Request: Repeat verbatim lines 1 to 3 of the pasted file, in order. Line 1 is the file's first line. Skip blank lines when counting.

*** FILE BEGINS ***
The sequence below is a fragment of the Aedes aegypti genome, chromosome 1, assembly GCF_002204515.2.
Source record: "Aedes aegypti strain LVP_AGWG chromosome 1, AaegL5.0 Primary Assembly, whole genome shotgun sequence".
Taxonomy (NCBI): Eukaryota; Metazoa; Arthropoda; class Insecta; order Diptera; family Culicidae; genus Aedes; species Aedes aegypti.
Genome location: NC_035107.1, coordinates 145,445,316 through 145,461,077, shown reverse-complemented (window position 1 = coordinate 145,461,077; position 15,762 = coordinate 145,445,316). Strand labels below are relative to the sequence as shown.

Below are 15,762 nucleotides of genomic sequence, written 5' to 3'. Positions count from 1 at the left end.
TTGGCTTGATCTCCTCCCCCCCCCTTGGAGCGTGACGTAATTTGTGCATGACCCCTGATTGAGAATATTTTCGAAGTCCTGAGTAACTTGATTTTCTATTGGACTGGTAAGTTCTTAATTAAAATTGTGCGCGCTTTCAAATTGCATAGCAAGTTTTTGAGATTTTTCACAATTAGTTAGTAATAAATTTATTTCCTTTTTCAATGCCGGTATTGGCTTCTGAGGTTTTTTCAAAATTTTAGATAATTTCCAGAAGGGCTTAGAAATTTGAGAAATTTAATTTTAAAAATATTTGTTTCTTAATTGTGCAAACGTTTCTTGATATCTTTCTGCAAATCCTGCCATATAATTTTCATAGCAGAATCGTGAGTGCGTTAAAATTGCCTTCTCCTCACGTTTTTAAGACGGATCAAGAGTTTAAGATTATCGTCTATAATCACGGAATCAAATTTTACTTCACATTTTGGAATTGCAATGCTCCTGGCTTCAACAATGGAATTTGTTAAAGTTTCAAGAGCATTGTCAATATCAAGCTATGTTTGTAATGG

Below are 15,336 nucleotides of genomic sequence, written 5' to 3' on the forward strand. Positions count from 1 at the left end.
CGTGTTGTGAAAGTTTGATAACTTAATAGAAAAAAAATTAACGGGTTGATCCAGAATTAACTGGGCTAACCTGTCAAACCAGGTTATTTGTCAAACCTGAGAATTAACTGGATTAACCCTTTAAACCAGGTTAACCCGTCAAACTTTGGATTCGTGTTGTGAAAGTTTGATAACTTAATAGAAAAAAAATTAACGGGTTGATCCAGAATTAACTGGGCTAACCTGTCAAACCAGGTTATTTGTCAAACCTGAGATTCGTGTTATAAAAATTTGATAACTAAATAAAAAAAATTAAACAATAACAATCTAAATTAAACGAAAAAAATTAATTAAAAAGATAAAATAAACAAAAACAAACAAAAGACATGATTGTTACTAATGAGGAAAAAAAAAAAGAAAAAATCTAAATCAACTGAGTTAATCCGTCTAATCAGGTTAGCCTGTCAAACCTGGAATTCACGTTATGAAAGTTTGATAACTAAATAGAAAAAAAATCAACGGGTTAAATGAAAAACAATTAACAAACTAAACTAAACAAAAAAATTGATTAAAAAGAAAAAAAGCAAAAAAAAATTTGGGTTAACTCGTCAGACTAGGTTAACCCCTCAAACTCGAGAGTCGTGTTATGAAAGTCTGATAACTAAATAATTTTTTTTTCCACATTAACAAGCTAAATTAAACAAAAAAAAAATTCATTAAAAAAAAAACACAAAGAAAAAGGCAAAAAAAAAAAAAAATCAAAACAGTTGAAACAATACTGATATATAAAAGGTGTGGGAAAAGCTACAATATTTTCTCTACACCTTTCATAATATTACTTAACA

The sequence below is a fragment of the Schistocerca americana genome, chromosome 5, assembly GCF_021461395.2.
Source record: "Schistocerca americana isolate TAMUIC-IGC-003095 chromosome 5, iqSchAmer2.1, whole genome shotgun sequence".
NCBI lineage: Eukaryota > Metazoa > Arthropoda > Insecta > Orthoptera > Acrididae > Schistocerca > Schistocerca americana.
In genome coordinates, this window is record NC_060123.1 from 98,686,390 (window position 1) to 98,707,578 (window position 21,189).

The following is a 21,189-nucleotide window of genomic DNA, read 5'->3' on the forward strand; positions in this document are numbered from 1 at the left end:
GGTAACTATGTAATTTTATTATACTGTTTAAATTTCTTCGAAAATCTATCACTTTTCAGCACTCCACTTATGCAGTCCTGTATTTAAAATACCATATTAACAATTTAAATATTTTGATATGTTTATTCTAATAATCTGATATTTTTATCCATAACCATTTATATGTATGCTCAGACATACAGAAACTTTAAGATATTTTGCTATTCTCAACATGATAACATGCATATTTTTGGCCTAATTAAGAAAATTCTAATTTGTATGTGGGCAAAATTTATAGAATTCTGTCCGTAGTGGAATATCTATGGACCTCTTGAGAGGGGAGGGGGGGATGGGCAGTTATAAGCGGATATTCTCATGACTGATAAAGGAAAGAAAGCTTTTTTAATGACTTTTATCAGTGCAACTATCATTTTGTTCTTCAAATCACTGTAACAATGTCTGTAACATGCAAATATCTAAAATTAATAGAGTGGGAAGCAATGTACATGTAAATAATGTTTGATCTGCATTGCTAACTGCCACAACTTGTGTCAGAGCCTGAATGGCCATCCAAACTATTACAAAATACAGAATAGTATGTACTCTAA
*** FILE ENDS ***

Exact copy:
The sequence below is a fragment of the Aedes aegypti genome, chromosome 1, assembly GCF_002204515.2.
Source record: "Aedes aegypti strain LVP_AGWG chromosome 1, AaegL5.0 Primary Assembly, whole genome shotgun sequence".
Taxonomy (NCBI): Eukaryota; Metazoa; Arthropoda; class Insecta; order Diptera; family Culicidae; genus Aedes; species Aedes aegypti.